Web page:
Tomorrow I will get on a plane and leave Malawi. The past few days have been filled with goodbyes to the people and places that have become a part of everyday life. As I reflect, I am struck by the number of stories that I’m bringing back with me. Naturally (for a 22-year-old), many of these moments were captured in selfies
When my colleague Jocelyn left the office, the staff at the National Youth Council of Malawi went outside to take goodbye pictures. This shot happened spontaneously after the bulk of shoot, which explains why Jocelyn (back) isn’t actually paying any attention.
Taking the picture is my supervisor Promise, who is NYCOM’s officer for Research and Evaluation. As an intern in his department, my main task was to read the reports sent in by youth organisations across the country and send feedback on their work. The others in the picture Brenda, Felix, and Charles (front to back), support much of the rest of the Council’s work, which includes registering and training youth organisations across Malawi. Over countless cups of tea and avocado sandwiches, the group has become very close, and I will miss them a lot.
Working for NYCOM had its adventures. The picture on the left was taken just after a we had gathered a group of civic leaders and youth together for a forum on youth involvement in volunteerism. It was inspiring to meet and hear opinions from youth leaders from across the city. After the event, everyone piled into the back of the old NYCOM truck- known affectionately as “the Lawnmower”- for a ride home.
The picture on the right was taken a few months later, when a group of us met to draft a national framework on volunteerism based on some ideas that emerged in the forum. What better place to draft a framework than the UN offices? We played it cool during the meeting, but some friends from Makwelero and I had to stop for a picture in the lobby before leaving.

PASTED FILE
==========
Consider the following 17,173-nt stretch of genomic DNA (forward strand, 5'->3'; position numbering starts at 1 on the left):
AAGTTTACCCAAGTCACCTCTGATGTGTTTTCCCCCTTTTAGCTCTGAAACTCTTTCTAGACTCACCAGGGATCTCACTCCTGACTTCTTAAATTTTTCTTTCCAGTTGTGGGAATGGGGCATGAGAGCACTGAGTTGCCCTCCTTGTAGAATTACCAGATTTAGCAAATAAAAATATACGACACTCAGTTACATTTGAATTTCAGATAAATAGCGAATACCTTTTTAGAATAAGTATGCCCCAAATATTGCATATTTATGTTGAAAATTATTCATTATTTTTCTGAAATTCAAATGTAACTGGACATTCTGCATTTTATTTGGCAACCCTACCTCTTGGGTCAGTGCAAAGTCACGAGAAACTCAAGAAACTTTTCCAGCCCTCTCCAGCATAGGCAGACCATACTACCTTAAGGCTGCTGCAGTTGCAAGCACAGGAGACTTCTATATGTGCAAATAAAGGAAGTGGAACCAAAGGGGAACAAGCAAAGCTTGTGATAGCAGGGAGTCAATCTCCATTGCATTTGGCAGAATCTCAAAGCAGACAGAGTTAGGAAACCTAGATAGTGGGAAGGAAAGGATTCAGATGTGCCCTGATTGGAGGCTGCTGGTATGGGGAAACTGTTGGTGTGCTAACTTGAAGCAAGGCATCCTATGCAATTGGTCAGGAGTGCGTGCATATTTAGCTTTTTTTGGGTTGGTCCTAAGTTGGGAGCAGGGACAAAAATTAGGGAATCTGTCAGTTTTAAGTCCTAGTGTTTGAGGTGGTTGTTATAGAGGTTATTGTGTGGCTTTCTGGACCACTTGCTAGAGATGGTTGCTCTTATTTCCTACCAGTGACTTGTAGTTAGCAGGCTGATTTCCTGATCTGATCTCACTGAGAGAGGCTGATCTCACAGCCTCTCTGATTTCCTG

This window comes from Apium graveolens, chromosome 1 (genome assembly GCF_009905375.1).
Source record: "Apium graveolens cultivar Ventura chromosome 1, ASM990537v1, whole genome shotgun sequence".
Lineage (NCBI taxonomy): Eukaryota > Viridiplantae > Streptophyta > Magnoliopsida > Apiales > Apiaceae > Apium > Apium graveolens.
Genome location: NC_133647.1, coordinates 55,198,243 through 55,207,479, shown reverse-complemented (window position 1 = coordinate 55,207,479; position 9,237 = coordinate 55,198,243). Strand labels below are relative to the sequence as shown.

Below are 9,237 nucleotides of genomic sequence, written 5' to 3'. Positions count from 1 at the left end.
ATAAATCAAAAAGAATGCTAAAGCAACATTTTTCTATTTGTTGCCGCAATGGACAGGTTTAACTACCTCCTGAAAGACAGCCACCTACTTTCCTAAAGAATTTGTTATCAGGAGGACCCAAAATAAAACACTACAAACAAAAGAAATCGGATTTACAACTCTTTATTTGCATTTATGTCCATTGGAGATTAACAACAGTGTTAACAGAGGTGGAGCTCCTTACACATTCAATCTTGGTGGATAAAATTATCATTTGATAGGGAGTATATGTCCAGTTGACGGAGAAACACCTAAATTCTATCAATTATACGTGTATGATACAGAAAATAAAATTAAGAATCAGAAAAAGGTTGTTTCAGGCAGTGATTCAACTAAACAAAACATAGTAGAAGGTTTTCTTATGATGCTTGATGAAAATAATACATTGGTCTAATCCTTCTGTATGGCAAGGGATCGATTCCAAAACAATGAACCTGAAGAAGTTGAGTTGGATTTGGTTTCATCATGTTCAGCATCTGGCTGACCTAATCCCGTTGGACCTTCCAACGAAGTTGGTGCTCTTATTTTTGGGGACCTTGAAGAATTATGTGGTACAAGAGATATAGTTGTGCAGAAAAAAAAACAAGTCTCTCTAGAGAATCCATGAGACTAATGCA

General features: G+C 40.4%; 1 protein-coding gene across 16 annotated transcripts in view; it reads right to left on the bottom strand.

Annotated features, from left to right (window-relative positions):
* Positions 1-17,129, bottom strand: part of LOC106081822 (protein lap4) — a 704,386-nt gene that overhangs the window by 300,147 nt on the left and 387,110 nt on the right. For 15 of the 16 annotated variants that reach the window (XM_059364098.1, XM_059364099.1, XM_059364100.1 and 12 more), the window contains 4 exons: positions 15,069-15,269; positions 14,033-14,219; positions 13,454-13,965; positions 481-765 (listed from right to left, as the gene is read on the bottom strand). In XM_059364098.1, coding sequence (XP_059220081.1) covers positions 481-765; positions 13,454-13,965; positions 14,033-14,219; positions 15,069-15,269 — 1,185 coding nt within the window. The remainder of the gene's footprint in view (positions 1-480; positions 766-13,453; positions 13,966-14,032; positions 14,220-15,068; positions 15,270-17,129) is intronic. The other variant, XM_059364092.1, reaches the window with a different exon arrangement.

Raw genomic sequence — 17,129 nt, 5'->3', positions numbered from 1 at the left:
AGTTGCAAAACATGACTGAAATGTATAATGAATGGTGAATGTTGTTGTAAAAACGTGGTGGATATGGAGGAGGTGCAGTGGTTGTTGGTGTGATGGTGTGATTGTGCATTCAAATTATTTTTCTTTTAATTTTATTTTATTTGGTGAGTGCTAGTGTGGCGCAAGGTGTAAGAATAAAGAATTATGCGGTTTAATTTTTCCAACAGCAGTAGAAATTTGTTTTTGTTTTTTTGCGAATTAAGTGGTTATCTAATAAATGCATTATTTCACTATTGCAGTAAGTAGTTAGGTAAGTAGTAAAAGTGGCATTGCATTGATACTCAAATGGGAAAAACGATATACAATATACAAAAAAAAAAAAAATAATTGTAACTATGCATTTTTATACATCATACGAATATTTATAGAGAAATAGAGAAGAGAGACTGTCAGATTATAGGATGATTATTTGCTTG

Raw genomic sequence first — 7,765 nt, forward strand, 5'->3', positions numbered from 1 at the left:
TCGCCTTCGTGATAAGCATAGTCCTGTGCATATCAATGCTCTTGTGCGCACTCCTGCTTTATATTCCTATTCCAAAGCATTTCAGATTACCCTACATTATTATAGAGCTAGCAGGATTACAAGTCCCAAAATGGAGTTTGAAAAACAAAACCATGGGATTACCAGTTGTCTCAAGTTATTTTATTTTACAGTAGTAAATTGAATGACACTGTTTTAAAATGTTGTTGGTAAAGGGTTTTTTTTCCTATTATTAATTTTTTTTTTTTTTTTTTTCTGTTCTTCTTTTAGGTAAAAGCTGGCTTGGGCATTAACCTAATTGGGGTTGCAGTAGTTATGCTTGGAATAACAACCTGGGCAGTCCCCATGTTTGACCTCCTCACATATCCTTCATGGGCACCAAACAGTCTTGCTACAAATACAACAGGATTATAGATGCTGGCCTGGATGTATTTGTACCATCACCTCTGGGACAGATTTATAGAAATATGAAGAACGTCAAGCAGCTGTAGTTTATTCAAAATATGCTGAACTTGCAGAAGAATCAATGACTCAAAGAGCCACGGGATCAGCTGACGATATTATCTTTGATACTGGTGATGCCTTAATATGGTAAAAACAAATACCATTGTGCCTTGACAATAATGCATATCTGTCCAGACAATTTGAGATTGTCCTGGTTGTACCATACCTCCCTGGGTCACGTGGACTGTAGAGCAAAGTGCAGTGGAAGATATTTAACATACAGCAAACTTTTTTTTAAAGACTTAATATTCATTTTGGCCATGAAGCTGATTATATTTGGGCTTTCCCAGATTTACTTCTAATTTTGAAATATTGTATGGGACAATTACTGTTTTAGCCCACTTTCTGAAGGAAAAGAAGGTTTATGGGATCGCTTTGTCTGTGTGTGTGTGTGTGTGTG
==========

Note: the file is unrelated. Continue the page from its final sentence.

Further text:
The picture above was taken at a training for AWANA leaders at my church. Just after Christmas, I signed up to help lead the churches weekly kid’s program. I was incredibly nervous when I sat down at this training, but by the end of the session, this close knit group had welcomed me in. Over the next months, I got to know them better as we spent hours leading relay races, teaching Bible verses, and fighting for team points (Go Blue!). Between this group and a Tuesday night Bible study, I was graciously welcomed into the church community, and saying goodbye has been hard.
This picture is amazing because Jocelyn actually snuck up behind me for an underwater photobomb. So impressive.
We were snorkeling off of a little island in Lake Malawi- probably Africa’s most underrated tourist attraction- where we we had come for a weekend away. Traveling in Malawi always has its adventures, including attempting to hotwire a Hilux and pass police checkpoints with eight in a Corolla, but this particular weekend was all blue skies and calm water.
These pictures are of going out for dinner with my housemates. I spent the last eight months sharing life with two university classmates (Amy and Rachelle). We were joined by Tanya (Sept-December) and Jocelyn (January-April). Through culture shock, power outages, and stress at work, going out to eat became an important way to decompress. Notably, here we are eating pizza (left) and curry (right), which represent the
sum of best of Lilongwe’s dining options.
While we may have gotten bored with Lilongwe’s restaurants, we managed to stay interested in each others’ lives. After eight months, we can answer for each other’s favourite Hogwarts professor, brand of apple juice, or flavour of Fanta, but we still genuinely enjoy each other’s company and have become our own type of family. This will be the hardest goodbye.
As life in Malawi closes down, these captured moments become increasingly precious. This has been a unique chapter of life and there’s lots of change ahead. Looking back reminds me of how much I’ve grown and learned this year. Each of these pictures remind me that in a place where I expected to be an outsider and find difference, every relationship marked by welcome, beauty, and similarity. In Africa’s ‘warm heart’, I was surprised to experience a piece of home.